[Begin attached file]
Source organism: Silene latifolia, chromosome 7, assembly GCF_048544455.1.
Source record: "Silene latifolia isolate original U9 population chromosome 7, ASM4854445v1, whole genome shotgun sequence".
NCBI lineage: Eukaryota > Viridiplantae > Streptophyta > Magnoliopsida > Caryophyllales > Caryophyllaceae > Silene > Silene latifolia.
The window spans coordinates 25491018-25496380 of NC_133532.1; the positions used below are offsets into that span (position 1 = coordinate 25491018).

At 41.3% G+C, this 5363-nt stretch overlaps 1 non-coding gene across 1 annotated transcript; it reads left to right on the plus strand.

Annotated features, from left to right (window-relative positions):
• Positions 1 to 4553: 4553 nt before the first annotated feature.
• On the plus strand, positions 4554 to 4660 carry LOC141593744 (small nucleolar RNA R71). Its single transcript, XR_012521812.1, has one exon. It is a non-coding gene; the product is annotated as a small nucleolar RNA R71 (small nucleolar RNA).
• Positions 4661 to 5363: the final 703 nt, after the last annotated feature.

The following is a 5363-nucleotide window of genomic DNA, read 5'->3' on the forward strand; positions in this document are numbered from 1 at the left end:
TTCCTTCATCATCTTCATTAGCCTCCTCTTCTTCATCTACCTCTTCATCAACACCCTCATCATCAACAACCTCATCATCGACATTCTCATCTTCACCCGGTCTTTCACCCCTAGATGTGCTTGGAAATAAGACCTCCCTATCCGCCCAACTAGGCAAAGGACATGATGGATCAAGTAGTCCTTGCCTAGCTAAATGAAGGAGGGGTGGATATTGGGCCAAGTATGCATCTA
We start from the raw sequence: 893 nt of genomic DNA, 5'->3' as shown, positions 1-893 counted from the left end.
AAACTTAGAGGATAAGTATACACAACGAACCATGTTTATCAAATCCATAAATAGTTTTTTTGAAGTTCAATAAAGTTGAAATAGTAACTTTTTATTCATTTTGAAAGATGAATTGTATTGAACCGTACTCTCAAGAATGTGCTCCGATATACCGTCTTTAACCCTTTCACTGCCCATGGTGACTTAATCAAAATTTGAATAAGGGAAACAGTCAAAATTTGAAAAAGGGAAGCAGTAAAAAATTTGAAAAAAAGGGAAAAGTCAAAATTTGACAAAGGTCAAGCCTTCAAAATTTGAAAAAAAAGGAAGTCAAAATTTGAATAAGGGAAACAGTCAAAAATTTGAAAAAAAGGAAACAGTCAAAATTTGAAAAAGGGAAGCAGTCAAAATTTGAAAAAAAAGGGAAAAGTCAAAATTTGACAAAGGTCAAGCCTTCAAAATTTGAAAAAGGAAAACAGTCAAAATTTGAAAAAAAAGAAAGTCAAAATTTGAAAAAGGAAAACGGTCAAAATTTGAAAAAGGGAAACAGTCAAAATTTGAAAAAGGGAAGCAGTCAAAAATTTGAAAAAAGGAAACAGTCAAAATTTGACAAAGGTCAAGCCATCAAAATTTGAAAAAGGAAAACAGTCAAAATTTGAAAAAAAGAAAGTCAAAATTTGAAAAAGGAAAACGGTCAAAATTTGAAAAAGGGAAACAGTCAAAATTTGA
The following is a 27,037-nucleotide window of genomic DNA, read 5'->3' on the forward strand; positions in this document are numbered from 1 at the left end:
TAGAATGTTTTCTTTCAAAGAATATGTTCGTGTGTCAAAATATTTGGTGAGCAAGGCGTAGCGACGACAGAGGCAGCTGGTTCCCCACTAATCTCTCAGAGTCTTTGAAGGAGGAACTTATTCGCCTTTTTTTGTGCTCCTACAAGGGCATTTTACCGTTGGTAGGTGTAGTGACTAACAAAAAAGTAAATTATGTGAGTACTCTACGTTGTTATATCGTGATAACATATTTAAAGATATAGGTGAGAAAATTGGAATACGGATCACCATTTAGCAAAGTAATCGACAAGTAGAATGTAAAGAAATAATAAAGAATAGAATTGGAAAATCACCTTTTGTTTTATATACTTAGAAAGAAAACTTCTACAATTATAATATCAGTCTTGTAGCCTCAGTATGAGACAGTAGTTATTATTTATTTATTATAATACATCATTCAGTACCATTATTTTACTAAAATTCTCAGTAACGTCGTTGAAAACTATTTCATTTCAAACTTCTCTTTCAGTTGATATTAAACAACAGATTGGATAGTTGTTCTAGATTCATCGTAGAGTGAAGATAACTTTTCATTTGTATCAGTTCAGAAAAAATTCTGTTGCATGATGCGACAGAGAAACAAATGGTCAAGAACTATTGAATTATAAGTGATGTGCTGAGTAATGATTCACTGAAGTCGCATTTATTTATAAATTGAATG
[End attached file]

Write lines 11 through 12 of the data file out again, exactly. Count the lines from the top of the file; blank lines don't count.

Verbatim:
TTCCTTCATCATCTTCATTAGCCTCCTCTTCTTCATCTACCTCTTCATCAACACCCTCATCATCAACAACCTCATCATCGACATTCTCATCTTCACCCGGTCTTTCACCCCTAGATGTGCTTGGAAATAAGACCTCCCTATCCGCCCAACTAGGCAAAGGACATGATGGATCAAGTAGTCCTTGCCTAGCTAAATGAAGGAGGGGTGGATATTGGGCCAAGTATGCATCTA
We start from the raw sequence: 893 nt of genomic DNA, 5'->3' as shown, positions 1-893 counted from the left end.